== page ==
When it comes to dealing with the elements, motorists are among the most wilfully oblivious people on the planet. No matter how bad it gets, you still find them out on the roads and highways, spinning, skidding and otherwise causing unnecessary trouble. “Nature never deceives us,” wrote philosopher Jean-Jacques Rousseau, summing up the predicament. “It is we who deceive ourselves.”
We, as in “we drivers” think we can handle it.
When the worst of a snowstorm is over, motorists face an ethical conundrum. I’m referring to the post-snow-event phenomenon known as “parking dibs.”
After a few feet of snow are dumped upon an unsuspecting city, its drivers begin the arduous task of digging out their street-parked vehicles. Once their vehicle has been excavated, the driver has a problem. They’ve just spent a lot of time and effort creating what looks like the snow foundation of a small house. It has four sides and an opening large enough for the car to pull out. The snowstorm wiped out street parking; it is at a premium. There isn’t much space, if any, to park. When the driver leaves their snow-encased parking spot there is no guarantee it will be unoccupied when they return.
Solution? Call “dibs.” Stick an old chair, a garbage container or a couple of plastic bins there. The driver has staked their claim. Dibsters can be creative. Chicagoan Adam Selzer once went so far as to freeze pairs of his pants and use them for parking dibs.
On the side streets of cities such as Boston, Pittsburgh and Chicago, parking dibs is tradition. In the Windy City, for instance, parking dibs is a tried-and-true practice, one the municipal government is trying to combat. After the city was hit with a huge snowfall in late January, Chicago alderman Ray Lopez had parking dibs markers removed. There were 829 city-wide complaints about parking dibs and nine truckloads of debris was picked up.
Parking dibs happens in Canada, but not to the same extent. Apart from the occasional orange cone or piece of lawn furniture, you don’t see it too often. This phenomenon is something I’ve pondered over the years. Chicago and Toronto are often said to be the most similar of American/Canadian cities. There are stark differences, of course, but as far as climate and snowfall are concerned, they are similar.
Why is parking dibs endemic in Chicago but uncommon in big Canadian cities?
Are we too nice? Too passive? Or are we too nasty? Are we too nicely, passively, nasty?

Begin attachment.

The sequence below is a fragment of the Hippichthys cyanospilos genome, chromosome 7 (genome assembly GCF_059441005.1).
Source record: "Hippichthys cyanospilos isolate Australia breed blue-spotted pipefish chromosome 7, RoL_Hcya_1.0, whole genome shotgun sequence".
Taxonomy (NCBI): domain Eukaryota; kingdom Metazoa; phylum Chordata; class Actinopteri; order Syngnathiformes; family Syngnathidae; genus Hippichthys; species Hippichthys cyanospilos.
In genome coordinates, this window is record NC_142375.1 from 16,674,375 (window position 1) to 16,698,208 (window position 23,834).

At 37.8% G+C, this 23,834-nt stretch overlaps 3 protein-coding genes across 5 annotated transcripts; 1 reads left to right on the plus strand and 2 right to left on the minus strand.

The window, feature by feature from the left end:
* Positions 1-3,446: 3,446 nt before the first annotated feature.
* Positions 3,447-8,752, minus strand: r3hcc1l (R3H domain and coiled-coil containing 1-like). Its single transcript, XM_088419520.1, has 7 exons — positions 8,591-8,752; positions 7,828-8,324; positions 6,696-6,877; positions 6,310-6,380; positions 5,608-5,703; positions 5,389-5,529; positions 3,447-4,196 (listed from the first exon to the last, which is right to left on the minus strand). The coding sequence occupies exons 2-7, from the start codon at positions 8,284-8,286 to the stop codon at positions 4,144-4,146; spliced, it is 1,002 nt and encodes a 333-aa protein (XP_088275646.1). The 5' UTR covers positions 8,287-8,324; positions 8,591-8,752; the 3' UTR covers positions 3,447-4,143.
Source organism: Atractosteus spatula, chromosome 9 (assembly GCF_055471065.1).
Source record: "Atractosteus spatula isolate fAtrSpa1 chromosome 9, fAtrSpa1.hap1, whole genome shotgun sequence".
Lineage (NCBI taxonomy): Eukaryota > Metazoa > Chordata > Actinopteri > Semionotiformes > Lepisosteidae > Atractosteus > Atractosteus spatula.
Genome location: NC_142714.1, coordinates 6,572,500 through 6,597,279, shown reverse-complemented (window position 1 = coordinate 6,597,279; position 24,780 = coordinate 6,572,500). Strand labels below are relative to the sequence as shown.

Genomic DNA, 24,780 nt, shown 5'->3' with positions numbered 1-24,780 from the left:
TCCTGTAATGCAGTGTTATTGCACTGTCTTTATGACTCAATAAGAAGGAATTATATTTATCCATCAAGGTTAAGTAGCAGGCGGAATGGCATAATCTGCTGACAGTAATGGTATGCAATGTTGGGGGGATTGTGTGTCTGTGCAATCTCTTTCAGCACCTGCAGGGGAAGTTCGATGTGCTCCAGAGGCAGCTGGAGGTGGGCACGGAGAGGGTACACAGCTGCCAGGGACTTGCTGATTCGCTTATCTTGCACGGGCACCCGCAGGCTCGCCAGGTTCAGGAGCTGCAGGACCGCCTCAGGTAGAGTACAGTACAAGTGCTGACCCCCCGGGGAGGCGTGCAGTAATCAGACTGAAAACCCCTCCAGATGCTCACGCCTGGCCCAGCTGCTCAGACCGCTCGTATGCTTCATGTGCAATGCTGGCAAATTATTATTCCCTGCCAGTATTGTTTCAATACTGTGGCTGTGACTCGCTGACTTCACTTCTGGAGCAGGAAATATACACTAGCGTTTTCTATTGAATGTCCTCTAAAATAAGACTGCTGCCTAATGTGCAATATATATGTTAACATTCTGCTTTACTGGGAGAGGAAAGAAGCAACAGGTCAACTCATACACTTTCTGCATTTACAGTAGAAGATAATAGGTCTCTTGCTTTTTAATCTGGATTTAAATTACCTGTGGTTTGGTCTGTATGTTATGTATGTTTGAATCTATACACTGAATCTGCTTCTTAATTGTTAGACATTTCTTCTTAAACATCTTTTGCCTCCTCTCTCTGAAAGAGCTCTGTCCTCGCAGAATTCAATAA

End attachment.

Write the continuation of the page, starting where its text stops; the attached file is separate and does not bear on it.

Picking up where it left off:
It depends on which side of the shovel you are on.
It’s likely that those Canadians who shovel their vehicles out believe that “parking dibs” is implied. There is no need to put out a lawn chair or a portable toilet to mark your territory. What sort of a classless oaf would occupy a spot they did not dig themselves?
Those who have been circling the block for 30 minutes in a snowstorm, searching for an open spot would have a different opinion. Parking dibs represents a selfish, entitled claim to public space. Parking dibs is an indictment of our capitalist system and should be challenged at every opportunity.
Notice that neither of these two groups crave confrontation.
The most likely explanation as to why parking dibs is not as Canadian as maple syrup, is that it simply hasn’t taken hold here. Parking dibs is caused by herd mentality. Once the first few pieces of lawn furniture are set out to claim spaces, it creates the perception of scarcity. Street parking spaces are being snatched up. If your neighbour is going to claim their spot with dibs, then you better claim yours. Parking dibs spreads like Dutch Elm disease.
Parking dibs has received academic attention from legal scholars. In 2001, Professor Richard A. Epstein (then at the University of Chicago) examined the practice in a working paper “The Allocation of the Commons: Parking and Stopping on the Commons.”
“It takes time and effort for anyone to dig out the spot. No one will therefore undertake this particular case unless he has some assurance that he will internalize the future gain from the activity. That gain will be too small if it is confined to the ability to use the parking space for a single time (just as it will not take place if it is known that the street will be promptly plowed and cleared). Hence what is observed is a trade-off not dissimilar to that found in the patent and copyright law. The initial digger of the spot is given a limited monopoly for its use – that is one that lasts only until the snow melts or is cleared away – as the quid pro quo for clearing out the space in the first place.”
Epstein, who is now a professor at New York University School of Law, argues that the scarcity created by the snow transforms property rights. “The rule of capture is modified to protect the return right over the local territory until the space itself disappears. Hunting seasons are obviously not involved, but the possession of the space lasts until the snow melts, or better, until the City carts away the snow from the block so as to make the exercise unnecessary.”
In essence, the knowledge that they will retain temporary rights (dibs) to their parking space motivates more people in Chicago to shovel, and as a result, creates more spaces. If there are no implied property rights, there is no reason to clear the snow.
Meanwhile, back in Canada, drivers are shovelling, griping and grappling with their snow-fort parking spots. We will shovel out our spots, assume that no one should use them and then grit our teeth when they do. No use of force required. A subdued “good morning” to the offending driver should send the message loud and clear that we are furious beyond all belief.
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